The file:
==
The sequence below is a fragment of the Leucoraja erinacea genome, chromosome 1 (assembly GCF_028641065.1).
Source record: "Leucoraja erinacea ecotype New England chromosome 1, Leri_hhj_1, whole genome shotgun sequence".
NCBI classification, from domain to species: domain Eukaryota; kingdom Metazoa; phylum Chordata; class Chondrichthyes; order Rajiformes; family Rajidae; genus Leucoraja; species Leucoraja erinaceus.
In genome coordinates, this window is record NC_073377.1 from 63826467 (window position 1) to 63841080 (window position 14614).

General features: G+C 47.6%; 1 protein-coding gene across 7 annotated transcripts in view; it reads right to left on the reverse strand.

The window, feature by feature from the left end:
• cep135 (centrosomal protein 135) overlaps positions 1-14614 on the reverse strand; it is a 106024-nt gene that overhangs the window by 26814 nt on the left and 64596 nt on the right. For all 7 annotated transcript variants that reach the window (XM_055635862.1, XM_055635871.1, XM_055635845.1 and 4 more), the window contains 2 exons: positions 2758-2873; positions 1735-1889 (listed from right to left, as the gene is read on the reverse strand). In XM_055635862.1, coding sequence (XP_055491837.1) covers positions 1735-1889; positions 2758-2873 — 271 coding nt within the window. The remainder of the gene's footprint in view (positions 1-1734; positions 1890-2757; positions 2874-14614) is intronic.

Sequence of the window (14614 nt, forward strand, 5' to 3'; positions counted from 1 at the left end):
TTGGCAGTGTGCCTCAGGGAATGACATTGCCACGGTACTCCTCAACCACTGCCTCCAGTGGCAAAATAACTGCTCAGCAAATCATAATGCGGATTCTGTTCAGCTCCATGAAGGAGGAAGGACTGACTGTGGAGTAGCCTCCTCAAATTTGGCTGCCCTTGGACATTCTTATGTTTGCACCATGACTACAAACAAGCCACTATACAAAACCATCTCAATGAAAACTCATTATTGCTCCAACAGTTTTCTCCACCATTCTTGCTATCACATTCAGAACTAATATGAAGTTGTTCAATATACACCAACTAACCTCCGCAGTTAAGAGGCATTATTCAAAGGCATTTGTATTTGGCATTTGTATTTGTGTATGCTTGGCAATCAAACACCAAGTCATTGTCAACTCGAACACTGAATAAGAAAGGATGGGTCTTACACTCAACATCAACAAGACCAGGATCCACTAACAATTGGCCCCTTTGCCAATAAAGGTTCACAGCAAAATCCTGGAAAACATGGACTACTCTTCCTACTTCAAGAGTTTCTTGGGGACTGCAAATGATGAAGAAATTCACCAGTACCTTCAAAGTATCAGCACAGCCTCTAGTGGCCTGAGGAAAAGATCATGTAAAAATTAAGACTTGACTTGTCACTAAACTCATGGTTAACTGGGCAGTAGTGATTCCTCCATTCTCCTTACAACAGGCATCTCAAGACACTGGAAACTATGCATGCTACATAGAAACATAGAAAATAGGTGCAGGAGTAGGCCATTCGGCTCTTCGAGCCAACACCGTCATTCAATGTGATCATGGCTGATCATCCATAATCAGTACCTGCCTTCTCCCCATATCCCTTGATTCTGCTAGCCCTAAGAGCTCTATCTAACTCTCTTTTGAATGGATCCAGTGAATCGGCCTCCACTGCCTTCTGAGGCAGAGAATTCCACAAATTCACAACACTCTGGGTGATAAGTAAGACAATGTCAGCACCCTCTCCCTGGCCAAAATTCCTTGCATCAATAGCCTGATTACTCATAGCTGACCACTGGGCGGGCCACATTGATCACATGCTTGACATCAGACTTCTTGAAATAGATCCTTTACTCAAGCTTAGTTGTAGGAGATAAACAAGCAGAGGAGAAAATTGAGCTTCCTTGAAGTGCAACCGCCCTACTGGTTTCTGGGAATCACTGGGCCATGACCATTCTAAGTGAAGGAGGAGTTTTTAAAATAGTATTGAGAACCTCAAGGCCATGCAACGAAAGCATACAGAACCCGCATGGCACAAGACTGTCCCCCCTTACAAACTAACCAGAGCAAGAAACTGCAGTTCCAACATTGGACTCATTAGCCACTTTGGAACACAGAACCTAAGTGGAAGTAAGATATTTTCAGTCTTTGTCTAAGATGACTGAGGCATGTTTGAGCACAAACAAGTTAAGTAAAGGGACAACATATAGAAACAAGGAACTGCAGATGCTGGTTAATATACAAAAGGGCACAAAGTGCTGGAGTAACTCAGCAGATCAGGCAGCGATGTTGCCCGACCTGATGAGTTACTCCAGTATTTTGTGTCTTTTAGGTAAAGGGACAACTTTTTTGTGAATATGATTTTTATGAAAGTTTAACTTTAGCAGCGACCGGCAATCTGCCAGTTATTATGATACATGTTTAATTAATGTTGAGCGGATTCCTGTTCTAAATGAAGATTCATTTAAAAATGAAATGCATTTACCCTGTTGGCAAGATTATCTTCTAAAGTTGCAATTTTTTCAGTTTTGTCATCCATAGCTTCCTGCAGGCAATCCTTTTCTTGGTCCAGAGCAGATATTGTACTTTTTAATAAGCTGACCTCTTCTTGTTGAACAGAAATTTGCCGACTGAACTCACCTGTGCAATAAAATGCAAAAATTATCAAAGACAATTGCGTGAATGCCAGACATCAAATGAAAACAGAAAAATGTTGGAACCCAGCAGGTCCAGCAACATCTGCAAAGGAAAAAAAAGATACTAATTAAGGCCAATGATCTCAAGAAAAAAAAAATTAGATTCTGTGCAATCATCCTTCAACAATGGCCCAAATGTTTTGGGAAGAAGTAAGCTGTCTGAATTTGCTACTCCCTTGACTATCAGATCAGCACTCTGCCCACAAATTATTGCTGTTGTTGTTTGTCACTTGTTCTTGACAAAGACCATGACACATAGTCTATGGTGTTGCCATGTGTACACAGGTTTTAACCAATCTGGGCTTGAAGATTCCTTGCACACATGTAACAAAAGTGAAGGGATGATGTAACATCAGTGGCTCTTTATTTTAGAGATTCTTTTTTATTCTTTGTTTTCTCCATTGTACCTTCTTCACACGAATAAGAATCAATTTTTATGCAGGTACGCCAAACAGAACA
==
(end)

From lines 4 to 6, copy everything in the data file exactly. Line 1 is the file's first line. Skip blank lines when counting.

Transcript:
In genome coordinates, this window is record NC_073377.1 from 63826467 (window position 1) to 63841080 (window position 14614).

General features: G+C 47.6%; 1 protein-coding gene across 7 annotated transcripts in view; it reads right to left on the reverse strand.

The window, feature by feature from the left end: